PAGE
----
A message from our Director
1) “You’re so smart!” When we say that to a child, it gives them the message that tasks should come easy to them. When faced with a challenge, they may be less likely to try, so as not to fail. Instead, when children are encouraged for their efforts, as in “wow, it looks like you really worked hard on this!”, they are more motivated to continue to try hard, regardless of the results, and are therefore more eager to try new activities.
2) “Were you a good boy today?” When we say this to a child, they learn that your love is conditional on whether they are “good” or “bad”. Children need to know that you love them no matter what. You may have a problem with their behaviour (and you can be clear what that is) but best to separate the deed from the doer.
3) Correcting vs connecting: Children learn quickly that they get attention through negative behavior such as whining or tantrums. If instead, you make a point of noticing and commenting on their positive behaviour, they will learn to get attention that way. Meaningful connections during positive moments can help break a cycle of negative attention seeking behaviour.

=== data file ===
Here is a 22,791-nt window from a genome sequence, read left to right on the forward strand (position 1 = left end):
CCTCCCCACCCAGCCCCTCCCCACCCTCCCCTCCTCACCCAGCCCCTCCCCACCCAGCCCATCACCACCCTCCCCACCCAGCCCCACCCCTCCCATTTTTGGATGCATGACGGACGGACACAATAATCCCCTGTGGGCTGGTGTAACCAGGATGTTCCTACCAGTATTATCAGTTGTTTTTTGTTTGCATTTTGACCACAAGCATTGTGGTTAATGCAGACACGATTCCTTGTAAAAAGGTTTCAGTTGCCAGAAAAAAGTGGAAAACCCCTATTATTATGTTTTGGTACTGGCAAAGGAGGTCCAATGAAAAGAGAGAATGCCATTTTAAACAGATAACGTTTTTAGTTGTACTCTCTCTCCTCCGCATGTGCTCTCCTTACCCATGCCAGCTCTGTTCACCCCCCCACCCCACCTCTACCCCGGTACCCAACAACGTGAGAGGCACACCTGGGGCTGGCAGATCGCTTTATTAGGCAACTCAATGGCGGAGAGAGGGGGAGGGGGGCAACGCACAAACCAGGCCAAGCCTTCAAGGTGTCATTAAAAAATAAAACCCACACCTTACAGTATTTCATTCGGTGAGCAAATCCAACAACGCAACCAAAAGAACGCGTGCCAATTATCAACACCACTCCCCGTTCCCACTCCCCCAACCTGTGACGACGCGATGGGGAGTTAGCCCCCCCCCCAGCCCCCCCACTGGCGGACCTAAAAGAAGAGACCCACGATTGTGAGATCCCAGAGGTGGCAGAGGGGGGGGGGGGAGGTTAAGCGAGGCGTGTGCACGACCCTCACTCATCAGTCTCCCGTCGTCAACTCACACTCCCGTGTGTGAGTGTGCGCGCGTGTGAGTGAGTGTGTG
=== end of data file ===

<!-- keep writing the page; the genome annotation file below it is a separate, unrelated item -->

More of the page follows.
4) “Wow, that’s a beautiful painting!” We have all said this, but it doesn’t really give any meaningful or specific feedback. Again, effort is important to notice. “I really like all the different colours you used and how you filled the whole page” or “Look at all the details you added here!” Be specific in your encouragement.
5) Helping your child too much…..whether it is with dressing or tidying up…there needs to be a good balance between what is challenging yet achievable. This takes time and often when we are in a rush, it is easier to just do it for them. Whenever possible, take the time to wait while they figure it out. “Zippers can be tricky, but with practice, your brain and your fingers will make it work.” When a child says “I did it!” it really means “I did it by myself” which goes far in building confidence and self-esteem.
Until next time……..Leslie